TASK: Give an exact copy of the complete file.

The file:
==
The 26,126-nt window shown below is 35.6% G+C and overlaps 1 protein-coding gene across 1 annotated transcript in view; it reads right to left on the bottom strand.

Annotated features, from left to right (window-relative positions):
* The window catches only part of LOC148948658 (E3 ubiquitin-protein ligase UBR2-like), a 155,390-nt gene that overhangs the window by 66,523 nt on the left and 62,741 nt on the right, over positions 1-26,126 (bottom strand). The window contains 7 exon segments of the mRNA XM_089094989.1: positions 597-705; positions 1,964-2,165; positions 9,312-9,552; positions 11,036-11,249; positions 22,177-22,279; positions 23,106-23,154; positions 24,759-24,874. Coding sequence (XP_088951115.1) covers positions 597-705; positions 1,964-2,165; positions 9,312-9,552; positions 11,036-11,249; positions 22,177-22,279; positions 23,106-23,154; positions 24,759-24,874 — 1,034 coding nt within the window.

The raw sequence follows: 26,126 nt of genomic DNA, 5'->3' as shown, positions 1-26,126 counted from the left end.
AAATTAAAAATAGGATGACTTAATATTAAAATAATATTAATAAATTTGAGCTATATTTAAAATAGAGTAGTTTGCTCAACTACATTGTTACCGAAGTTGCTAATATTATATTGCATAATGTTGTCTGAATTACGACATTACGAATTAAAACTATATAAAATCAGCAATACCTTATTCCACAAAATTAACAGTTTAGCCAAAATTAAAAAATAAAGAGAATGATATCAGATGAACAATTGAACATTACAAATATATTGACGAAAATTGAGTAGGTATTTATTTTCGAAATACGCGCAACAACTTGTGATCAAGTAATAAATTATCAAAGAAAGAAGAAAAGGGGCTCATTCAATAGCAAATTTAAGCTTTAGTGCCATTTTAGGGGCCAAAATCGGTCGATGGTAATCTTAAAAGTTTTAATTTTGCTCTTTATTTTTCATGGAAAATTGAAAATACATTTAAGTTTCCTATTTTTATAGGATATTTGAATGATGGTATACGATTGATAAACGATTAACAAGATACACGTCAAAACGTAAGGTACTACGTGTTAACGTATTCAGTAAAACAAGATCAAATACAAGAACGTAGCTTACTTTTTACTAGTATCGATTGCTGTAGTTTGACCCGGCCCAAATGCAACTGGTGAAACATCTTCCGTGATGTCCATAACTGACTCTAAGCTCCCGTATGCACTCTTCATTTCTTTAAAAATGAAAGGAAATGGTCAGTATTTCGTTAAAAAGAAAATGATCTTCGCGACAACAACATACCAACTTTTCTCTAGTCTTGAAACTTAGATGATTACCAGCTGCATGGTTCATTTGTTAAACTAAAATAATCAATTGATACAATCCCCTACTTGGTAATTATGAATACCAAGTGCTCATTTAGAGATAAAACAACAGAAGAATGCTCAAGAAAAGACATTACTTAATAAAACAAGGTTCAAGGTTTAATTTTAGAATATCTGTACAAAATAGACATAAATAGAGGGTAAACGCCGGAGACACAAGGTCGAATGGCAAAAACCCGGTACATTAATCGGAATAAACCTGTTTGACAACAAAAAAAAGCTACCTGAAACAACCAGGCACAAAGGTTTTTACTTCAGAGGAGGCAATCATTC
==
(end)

The 26,126-nt window shown below is 35.6% G+C and overlaps 1 protein-coding gene across 1 annotated transcript in view; it reads right to left on the bottom strand.

Annotated features, from left to right (window-relative positions):
* The window catches only part of LOC148948658 (E3 ubiquitin-protein ligase UBR2-like), a 155,390-nt gene that overhangs the window by 66,523 nt on the left and 62,741 nt on the right, over positions 1-26,126 (bottom strand). The window contains 7 exon segments of the mRNA XM_089094989.1: positions 597-705; positions 1,964-2,165; positions 9,312-9,552; positions 11,036-11,249; positions 22,177-22,279; positions 23,106-23,154; positions 24,759-24,874. Coding sequence (XP_088951115.1) covers positions 597-705; positions 1,964-2,165; positions 9,312-9,552; positions 11,036-11,249; positions 22,177-22,279; positions 23,106-23,154; positions 24,759-24,874 — 1,034 coding nt within the window.

The raw sequence follows: 26,126 nt of genomic DNA, 5'->3' as shown, positions 1-26,126 counted from the left end.
AAATTAAAAATAGGATGACTTAATATTAAAATAATATTAATAAATTTGAGCTATATTTAAAATAGAGTAGTTTGCTCAACTACATTGTTACCGAAGTTGCTAATATTATATTGCATAATGTTGTCTGAATTACGACATTACGAATTAAAACTATATAAAATCAGCAATACCTTATTCCACAAAATTAACAGTTTAGCCAAAATTAAAAAATAAAGAGAATGATATCAGATGAACAATTGAACATTACAAATATATTGACGAAAATTGAGTAGGTATTTATTTTCGAAATACGCGCAACAACTTGTGATCAAGTAATAAATTATCAAAGAAAGAAGAAAAGGGGCTCATTCAATAGCAAATTTAAGCTTTAGTGCCATTTTAGGGGCCAAAATCGGTCGATGGTAATCTTAAAAGTTTTAATTTTGCTCTTTATTTTTCATGGAAAATTGAAAATACATTTAAGTTTCCTATTTTTATAGGATATTTGAATGATGGTATACGATTGATAAACGATTAACAAGATACACGTCAAAACGTAAGGTACTACGTGTTAACGTATTCAGTAAAACAAGATCAAATACAAGAACGTAGCTTACTTTTTACTAGTATCGATTGCTGTAGTTTGACCCGGCCCAAATGCAACTGGTGAAACATCTTCCGTGATGTCCATAACTGACTCTAAGCTCCCGTATGCACTCTTCATTTCTTTAAAAATGAAAGGAAATGGTCAGTATTTCGTTAAAAAGAAAATGATCTTCGCGACAACAACATACCAACTTTTCTCTAGTCTTGAAACTTAGATGATTACCAGCTGCATGGTTCATTTGTTAAACTAAAATAATCAATTGATACAATCCCCTACTTGGTAATTATGAATACCAAGTGCTCATTTAGAGATAAAACAACAGAAGAATGCTCAAGAAAAGACATTACTTAATAAAACAAGGTTCAAGGTTTAATTTTAGAATATCTGTACAAAATAGACATAAATAGAGGGTAAACGCCGGAGACACAAGGTCGAATGGCAAAAACCCGGTACATTAATCGGAATAAACCTGTTTGACAACAAAAAAAAGCTACCTGAAACAACCAGGCACAAAGGTTTTTACTTCAGAGGAGGCAATCATTC